Hari started work in our lab in August 2011. After more than 2 years in our group, working on transport and nanomechanics experiments on nanowires, Hari took a post doctoral position at the London Centre for Nanotechnology in mid-2014.
Fei started in the lab as our first post-doc in December 2009. After crucial work helping to build our group and 3 years of research, in late 2013 Fei took a position as Principal Investigator at the High Magnetic Field Laboratory (HMFL) of the Chinese Academy of Sciences in Hefei, China. During his time in the Poggio Lab, he worked mostly on magnetic resonance force microscopy (MRFM) and cantilever magnetometry.
Ben started as a Ph.D. student in early of 2012, after completing his Masters degree with us. From the beginning, he worked on magnetic resonance force microscopy (MRFM), becoming an expert in all of its aspects, including preparing samples, producing ‘microwires’, aligning the microscope, programming complex pulse sequences, and designing measurement protocols. Ben was particularly successful investigating the transition between regimes dominated by thermal and statistical polarization in nanometer-scale ensembles of nuclear spins.
Having completed her Masters project in our group, Andrea joined the lab as a Ph.D. student in September 2012. After working on experiments investigating the coupling of mesoscopic transport to mechanical motion, Andrea took over measurements of nanometer-scale magnets using dynamic cantilever magnetometry (DCM). After successful work investigating the skyrmion phase in MnSi nanowires with Dr. Fei Xue, she went on to collaborate with Dr. Boris Groß on building a new measurement system and investigating further magnetic nanostructures, including ferromagnetic nanotubes and lacunar spinel materials.
Arne started as a Ph.D. student in our group in July of 2011. He went on to start a his own research project combining cantilever magnetometry with nanometer-scale SQUID sensors. He carried the project through, successfully managing a large collaboration and applying the technique to study magnetization reversal in ferromagnetic nanotubes. After graduation in October 2015, Arne started work as a researcher at the Federal Institute of Metrology (METAS) in Bern, Switzerland.
Dennis started as our third Ph.D. student in September of 2009. During his doctoral work, he focused on the application of dynamic cantilever magnetometry to the study of nanometer-scale magnetic structures. He pioneered this technique in our lab and measured a class of interesting nanomagnets, known as ferromagnetic nanotubes. After graduation in September 2014, Dennis stayed on in the group for a short time before starting work teaching science and mathematics in the Basel school system in early 2015.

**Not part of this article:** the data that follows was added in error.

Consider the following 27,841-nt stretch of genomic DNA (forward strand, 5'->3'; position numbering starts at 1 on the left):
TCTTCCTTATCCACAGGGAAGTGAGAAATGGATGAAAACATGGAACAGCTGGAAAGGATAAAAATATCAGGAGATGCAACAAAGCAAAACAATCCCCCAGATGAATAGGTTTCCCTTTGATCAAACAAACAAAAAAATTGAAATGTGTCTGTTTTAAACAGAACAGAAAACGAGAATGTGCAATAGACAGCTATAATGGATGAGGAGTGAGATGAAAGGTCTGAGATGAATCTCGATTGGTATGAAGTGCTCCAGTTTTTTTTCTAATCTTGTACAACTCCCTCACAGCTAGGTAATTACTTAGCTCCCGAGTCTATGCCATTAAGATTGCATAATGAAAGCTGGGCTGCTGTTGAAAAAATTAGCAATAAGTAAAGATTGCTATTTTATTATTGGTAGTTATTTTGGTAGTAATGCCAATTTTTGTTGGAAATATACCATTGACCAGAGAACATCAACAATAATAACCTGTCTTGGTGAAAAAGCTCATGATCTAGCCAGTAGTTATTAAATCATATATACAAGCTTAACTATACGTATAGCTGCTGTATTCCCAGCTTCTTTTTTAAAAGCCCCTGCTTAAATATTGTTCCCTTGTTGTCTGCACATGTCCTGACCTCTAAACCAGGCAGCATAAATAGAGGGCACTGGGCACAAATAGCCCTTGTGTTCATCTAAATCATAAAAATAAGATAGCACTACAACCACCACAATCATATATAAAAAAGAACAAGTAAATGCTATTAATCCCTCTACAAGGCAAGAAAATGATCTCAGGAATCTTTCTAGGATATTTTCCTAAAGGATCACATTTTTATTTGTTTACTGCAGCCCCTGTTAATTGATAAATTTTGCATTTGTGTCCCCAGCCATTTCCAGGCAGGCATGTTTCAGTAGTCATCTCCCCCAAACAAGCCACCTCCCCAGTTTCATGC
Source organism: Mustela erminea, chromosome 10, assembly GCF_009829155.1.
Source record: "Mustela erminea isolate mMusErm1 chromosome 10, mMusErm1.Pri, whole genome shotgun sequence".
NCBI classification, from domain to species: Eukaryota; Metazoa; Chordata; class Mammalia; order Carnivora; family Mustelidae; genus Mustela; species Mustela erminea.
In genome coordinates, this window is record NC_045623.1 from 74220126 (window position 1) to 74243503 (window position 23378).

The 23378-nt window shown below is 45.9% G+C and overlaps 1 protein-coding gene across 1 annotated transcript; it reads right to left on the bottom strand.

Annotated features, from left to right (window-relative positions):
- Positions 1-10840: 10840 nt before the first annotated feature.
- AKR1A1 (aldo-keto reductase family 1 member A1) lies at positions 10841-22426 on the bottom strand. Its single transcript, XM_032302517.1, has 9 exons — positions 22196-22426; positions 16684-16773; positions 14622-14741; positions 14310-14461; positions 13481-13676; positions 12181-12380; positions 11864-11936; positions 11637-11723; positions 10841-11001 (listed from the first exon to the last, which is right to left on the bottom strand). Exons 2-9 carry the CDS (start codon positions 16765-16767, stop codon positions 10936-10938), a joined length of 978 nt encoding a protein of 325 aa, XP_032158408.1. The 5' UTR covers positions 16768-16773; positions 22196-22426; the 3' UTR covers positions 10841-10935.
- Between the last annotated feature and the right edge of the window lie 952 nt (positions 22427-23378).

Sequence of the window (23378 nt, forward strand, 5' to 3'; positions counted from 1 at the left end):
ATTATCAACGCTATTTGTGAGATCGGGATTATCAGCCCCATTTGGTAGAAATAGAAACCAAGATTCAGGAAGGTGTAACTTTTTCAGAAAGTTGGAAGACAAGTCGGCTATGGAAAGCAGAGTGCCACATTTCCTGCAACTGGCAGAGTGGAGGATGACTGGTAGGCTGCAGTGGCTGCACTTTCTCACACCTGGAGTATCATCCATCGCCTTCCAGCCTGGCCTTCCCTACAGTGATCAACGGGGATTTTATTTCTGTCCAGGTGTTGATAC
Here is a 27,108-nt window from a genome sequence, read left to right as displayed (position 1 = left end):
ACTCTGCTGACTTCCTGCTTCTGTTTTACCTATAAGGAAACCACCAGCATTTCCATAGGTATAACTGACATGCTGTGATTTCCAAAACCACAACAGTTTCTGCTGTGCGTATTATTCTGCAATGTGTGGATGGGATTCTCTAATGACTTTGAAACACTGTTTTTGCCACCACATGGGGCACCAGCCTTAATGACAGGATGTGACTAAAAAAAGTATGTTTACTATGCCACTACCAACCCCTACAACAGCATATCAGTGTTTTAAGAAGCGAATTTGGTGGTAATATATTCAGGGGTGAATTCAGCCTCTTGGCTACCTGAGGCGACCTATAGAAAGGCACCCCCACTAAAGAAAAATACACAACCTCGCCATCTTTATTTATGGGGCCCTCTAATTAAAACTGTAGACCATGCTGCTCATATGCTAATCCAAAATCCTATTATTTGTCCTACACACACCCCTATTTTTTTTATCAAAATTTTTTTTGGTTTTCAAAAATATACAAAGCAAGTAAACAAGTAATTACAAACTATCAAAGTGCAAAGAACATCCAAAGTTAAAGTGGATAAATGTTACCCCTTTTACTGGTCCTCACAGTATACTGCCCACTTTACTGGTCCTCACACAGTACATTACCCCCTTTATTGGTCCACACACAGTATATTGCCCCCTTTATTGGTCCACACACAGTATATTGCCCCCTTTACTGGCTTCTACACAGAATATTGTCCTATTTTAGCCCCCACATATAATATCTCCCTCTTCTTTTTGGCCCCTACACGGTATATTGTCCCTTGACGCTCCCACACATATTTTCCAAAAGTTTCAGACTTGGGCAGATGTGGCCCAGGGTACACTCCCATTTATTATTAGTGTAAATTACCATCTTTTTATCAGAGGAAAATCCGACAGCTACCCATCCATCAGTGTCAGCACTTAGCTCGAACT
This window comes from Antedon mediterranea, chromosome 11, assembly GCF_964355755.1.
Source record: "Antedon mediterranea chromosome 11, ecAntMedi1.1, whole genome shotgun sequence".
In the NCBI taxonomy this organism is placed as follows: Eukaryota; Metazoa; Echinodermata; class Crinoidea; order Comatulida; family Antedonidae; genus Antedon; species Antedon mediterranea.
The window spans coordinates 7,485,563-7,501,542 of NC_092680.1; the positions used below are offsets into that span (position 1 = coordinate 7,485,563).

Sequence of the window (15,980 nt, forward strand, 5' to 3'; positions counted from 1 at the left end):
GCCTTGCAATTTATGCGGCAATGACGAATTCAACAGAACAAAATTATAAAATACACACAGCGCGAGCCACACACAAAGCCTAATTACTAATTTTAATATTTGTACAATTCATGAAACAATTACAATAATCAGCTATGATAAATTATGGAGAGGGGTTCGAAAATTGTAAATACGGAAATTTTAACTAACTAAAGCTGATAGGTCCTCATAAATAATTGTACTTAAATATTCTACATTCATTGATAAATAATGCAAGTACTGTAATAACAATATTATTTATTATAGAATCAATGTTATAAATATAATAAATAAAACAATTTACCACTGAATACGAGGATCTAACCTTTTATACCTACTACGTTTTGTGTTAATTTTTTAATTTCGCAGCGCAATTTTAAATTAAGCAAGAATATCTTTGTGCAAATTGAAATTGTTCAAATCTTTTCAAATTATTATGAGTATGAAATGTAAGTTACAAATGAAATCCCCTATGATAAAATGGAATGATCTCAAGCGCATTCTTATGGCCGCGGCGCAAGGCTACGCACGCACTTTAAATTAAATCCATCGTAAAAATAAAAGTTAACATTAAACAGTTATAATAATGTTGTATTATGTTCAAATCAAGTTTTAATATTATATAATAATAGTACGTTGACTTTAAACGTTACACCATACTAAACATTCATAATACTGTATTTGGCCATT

Michele first arrived in the lab in May 2009 as our second Ph.D. student. He studied the coupling of nanomechanical resonators to controllable quantum systems. First, he made experiments involving the coupling of mesoscopic transport devices to nanomechanical cantilevers. Later he measured the hybrid coupling between the mechanical motion of a bottom-up grown nanowire and the intrinsic quantum dots occuring within the nanowire. After graduation in September 2014, Michele stayed on in the group for a short time before starting work at Sensirion AG in Stäfa, Switzerland in February 2015.
Phani was the lab’s first Ph.D. student starting work in April 2009. During his studies, he applied low-temperature magnetic resonance force microscopy (MRFM) for the study of nuclear spin fluctuations. After graduation in June 2013, he joined the Jelezko Group at Ulm University as a post doctoral researcher.
Alexander joined the lab as a Master’s student in January 2016. He helped developed the process for producing superconducting quantum interference devices (SQUIDs) on sharp tips for scanning probe experiments. He also played an important role in characterizing, testing, and running these ultrasensitive devices.
Kavian joined the lab as a Master’s student in June 2014. For his thesis he developed a process for making top-down Si nanowires and measured the mechanical properties of this promising type of transducer.
Andrea joined the group in September 2011. She worked on experiments studying the coupling of a quantum point contact (QPC) to and off-board cantilever oscillator. After graduation in mid-2012, she joined the Poggio Lab as a Ph.D. student
Benedikt joined the lab as its first Master’s student in April 2011. For his thesis he built a room-temperature magnetic resonance force microscope (MRFM). After graduation in early 2012, he joined the Poggio Lab as a Ph.D. student.